-But when you started your optometry clinic, and it was just you and your wife and then like, a dude, you would talk to the dude directly.


-But as soon as you got big enough to hire a manager, now you created that channel or that pathway where you just go to their manager.

-If you're going to have a manager, you've got to use them. And if you don't use them, what you've really said to them is that I don't value what you're doing in my operation. And you emasculate them in the sense that you're saying, listen, I don't really need you. And that's not the right message to say. If you're going to feel like you need a manager, then use the manager, and use them properly.


-They're not going to always do things perfect, I should say. But here again, it's a learning curve for them too.

Featured Coaching Excerpt - Notes & Transcript, Part 2
  • Lesson Nugget: In the heat of the moment, it is your job to learn from the problem, fix it, and keep moving forward.
  • Notable Quotable: "In life, you can blame a lot of people and you can wallow in self-pity, or you can pick yourself up and say, 'Listen, I have to be responsible for myself.' - Howard Schultz
  • Lesson Nugget: get rid of negative emotions and move forward towards your goal.
  • Lesson Nugget: As a leader, you must address the issue and show your team how to deal with difficult situations.
  • Three Destructive Habits Of Small Business: 1. Blame and Justify Move
  • Three Destructive Habits of Small Business: 2. Duck and Cover

-Now I owned up to some of my own weird customer service habit early on. What we're going to do now is we're going to dive into the three destructive beliefs that a lot of entrepreneurs have. Not Thrivers. I'm sure it's just the friends of the people who are subscribing to Thrive. But the three destructive beliefs that a lot entrepreneurs have. And I want to get your take on how we should deal with this. OK?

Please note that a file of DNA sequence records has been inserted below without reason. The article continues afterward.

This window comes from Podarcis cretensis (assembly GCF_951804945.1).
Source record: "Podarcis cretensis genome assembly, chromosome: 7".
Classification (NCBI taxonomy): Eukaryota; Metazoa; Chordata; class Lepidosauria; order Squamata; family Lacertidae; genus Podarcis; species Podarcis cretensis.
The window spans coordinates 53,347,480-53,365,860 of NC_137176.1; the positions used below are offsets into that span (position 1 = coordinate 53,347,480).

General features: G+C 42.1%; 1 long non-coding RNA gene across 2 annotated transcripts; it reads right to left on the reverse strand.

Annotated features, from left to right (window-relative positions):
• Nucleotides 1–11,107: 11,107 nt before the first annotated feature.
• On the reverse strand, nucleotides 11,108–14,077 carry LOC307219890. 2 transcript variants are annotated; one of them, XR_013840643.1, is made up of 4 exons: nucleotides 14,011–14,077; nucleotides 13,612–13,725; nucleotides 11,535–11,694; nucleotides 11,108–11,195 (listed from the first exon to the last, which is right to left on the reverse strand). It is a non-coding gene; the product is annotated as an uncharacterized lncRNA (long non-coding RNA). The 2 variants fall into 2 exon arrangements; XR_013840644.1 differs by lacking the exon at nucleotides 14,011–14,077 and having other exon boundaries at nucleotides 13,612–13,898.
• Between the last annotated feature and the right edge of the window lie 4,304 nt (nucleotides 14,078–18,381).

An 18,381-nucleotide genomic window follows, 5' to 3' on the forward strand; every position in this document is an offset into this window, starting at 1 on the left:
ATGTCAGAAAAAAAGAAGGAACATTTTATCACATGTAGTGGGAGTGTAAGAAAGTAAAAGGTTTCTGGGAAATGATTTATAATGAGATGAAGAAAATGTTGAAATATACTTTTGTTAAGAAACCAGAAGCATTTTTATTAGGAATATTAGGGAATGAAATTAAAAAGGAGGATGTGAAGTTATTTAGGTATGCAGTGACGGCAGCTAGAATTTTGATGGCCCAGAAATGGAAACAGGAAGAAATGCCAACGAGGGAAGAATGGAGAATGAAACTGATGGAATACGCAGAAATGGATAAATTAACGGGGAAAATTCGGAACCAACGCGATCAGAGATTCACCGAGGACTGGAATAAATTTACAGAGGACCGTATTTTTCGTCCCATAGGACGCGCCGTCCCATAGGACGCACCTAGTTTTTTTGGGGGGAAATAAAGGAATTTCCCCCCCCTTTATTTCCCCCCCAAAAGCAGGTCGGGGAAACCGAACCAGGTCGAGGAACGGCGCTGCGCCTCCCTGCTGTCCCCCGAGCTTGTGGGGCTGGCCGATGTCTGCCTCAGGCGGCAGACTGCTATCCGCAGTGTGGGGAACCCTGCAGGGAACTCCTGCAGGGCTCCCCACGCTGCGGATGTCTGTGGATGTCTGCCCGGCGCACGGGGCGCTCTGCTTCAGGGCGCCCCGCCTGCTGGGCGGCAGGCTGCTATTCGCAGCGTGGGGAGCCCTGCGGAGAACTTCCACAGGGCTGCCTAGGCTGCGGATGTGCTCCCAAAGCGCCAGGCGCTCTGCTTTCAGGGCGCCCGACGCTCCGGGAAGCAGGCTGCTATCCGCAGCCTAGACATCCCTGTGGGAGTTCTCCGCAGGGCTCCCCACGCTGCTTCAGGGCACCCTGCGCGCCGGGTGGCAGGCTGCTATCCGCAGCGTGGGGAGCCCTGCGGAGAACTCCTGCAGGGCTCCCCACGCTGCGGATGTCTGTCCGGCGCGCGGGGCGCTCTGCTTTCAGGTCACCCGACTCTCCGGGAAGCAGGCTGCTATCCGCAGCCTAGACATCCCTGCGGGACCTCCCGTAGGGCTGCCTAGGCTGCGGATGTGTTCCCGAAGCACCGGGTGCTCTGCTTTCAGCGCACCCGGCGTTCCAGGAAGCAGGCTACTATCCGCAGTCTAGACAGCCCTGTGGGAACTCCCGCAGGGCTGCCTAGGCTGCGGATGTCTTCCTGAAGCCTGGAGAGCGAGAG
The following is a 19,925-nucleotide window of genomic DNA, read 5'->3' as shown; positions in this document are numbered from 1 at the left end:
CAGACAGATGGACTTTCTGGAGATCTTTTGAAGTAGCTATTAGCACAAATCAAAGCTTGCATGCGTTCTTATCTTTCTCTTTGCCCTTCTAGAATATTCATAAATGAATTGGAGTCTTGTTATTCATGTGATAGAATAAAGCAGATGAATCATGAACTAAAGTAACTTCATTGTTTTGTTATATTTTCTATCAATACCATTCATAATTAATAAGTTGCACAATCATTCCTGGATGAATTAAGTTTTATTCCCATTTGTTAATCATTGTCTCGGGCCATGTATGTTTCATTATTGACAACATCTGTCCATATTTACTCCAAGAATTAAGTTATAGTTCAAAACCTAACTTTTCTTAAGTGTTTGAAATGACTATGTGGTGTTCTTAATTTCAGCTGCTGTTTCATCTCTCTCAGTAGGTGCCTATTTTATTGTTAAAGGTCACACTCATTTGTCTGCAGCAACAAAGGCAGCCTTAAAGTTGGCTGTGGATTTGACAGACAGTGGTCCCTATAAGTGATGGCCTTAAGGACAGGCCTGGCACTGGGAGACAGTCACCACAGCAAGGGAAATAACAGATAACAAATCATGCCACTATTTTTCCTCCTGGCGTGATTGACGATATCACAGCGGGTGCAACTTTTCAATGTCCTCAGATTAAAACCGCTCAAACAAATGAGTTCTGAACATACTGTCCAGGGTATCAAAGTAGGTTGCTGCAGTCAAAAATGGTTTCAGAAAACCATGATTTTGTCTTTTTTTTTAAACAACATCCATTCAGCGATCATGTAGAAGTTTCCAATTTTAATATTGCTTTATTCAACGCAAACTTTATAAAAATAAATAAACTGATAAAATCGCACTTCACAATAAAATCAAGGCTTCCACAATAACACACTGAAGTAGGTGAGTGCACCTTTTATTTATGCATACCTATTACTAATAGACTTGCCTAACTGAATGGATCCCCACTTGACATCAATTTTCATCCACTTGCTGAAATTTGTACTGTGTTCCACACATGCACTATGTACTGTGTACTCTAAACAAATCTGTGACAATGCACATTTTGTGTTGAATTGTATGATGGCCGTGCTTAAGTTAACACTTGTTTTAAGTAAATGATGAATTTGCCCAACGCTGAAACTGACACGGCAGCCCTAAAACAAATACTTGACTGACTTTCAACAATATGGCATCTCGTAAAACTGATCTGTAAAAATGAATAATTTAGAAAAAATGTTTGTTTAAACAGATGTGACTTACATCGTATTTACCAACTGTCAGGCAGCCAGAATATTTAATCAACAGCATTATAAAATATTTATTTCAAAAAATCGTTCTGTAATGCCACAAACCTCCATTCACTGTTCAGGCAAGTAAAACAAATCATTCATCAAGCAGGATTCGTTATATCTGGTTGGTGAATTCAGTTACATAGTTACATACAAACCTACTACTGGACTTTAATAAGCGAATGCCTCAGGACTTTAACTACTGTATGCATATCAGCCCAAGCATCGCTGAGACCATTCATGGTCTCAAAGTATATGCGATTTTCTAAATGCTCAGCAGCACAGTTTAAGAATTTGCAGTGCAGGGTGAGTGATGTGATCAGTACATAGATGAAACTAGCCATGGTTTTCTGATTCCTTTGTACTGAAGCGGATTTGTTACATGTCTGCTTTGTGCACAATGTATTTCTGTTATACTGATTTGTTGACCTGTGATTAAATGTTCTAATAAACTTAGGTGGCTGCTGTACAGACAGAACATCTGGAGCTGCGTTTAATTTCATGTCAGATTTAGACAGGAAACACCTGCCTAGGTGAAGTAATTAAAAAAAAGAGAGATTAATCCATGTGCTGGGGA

-So one is the blame and justify move. The blame and justify move. Where basically the owner tries to spend their time explaining to the customer why the problem occurred, rather than for asking what they could do better in the future. Or what might have caused the problem. Do you do you see this a lot in the business world? Do you see examples when you take your wife out to eat. Or when you have buddies that you talk to about their business. Or you see young men or people who are asking you for help? Do you see this blame and justify thing going on a lot where you blame the customer?

-Absolutely. When it's somebody I know that's doing it, I just reach up and slap them across the face in a kind, loving, gentle way and say stop that.

-I still have the marks.

-Stop the madness. Stop the madness. That's not how you build your business. And just like we said just a little bit ago. You have to believe them, listen to them, and then you have to answer and you have to move forward with it. Sitting there worried about the birthing pains, let's focus on the baby. Let's focus on what we need to do to make it better. Let's not look behind us. Let's look forward.